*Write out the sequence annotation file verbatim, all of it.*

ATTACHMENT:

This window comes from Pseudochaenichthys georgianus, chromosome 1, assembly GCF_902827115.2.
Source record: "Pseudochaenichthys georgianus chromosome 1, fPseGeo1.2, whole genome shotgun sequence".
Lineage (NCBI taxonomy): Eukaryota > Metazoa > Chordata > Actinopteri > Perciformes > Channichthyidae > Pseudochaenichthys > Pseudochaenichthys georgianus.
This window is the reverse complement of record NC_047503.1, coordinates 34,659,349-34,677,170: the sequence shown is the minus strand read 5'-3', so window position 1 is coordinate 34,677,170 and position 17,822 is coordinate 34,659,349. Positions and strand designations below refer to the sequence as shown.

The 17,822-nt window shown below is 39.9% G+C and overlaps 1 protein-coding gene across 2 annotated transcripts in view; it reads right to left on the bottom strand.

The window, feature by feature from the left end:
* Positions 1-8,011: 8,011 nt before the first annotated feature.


This window comes from Pseudochaenichthys georgianus, chromosome 1, assembly GCF_902827115.2.
Source record: "Pseudochaenichthys georgianus chromosome 1, fPseGeo1.2, whole genome shotgun sequence".
Lineage (NCBI taxonomy): Eukaryota > Metazoa > Chordata > Actinopteri > Perciformes > Channichthyidae > Pseudochaenichthys > Pseudochaenichthys georgianus.
This window is the reverse complement of record NC_047503.1, coordinates 34,659,349-34,677,170: the sequence shown is the minus strand read 5'-3', so window position 1 is coordinate 34,677,170 and position 17,822 is coordinate 34,659,349. Positions and strand designations below refer to the sequence as shown.

The 17,822-nt window shown below is 39.9% G+C and overlaps 1 protein-coding gene across 2 annotated transcripts in view; it reads right to left on the bottom strand.

The window, feature by feature from the left end:
* Positions 1-8,011: 8,011 nt before the first annotated feature.